Electronic medical records are based on input-oriented architectures separated into laboratory, pharmacy, radiology, and other hospital divisions, but if given a choice, clinicians would reorganize the records around physiological systems. Analysis
Electronic medical records are based on input-oriented architectures separated into laboratory, pharmacy, radiology, and other hospital divisions, but if given a choice, clinicians would reorganize the records around physiological systems.
Analysis suggests this architecture is superior, an artificial intelligence expert told a Clinical Systems audience Monday afternoon at HIMSS. Herbert Doller, Ph.D., explained how "black box" analysis can be applied to modeling physiological systems and how this analysis produces an architecture superior to the current input-oriented model.
"All pure scientists know that quality applications begin with good architecture and that bad architecture will show up at the worst possible time - the time when users are maddest and demanding you to make immediate changes," said Doller, chief of the artificial intelligence laboratory at the VA North Texas Health Care System and an assistant professor of pathology at UT-Southwestern Medical Center in Dallas. "Bad architecture, however, often stands in the way of those changes. Good architecture, on the other hand, anticipates the needs of users and allows the application to evolve."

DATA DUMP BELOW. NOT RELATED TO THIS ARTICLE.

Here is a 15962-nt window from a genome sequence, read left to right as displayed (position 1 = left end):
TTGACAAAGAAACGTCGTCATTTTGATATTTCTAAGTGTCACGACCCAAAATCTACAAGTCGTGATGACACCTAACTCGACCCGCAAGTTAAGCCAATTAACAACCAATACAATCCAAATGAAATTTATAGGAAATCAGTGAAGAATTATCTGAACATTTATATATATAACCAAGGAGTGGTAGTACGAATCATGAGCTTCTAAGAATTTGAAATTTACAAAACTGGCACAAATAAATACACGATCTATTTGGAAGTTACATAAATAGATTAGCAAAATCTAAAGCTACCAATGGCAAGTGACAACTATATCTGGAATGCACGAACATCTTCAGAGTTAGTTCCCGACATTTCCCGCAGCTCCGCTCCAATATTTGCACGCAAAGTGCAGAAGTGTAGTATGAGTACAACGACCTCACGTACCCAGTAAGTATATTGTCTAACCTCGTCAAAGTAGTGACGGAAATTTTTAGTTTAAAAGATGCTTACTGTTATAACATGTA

Current database design architecture in healthcare is leading us to develop sophisticated applications on top of a large global database, according to Doller. Such an architecture leads to applications of exponential design, and that the need of these applications for computer resources also grows exponentially, eventually reaching an infinite demand. Such designs are not solvable by large databases.
"We're not talking about them being difficult to solve - they're impossible to solve once they've reached a certain size," he said. "Current data repositories are already too large for this design. This architecture is already limiting your ability to create good applications in healthcare."
In order to design sophisticated medical applications, a partitioning scheme is required. Such a design would lead to polynomial growth instead of exponential. Although this growth can be substantial, it does not lead to infinite need for computer resources, as do current designs, Doller said. What he proposed is a partitioning scheme in which the design actually models biology.
Two camps are interested in biological data: bioinformatics and medical informatics. Using genetic sequences, bioinformatics wants to say something about the health of the organism through a mechanism that will allow a change in genetic sequence to propagate throughout the organism, where it manifests itself in different symptoms, Dollar said.
At the other end of the spectrum are the physicians with their clinical data wanting to use this data to correlate with the genetic information.
"What interested us is that they're all looking at same pathway from opposite directions, and the architecture that we're proposing will actually support a single pathway working in both directions," he said.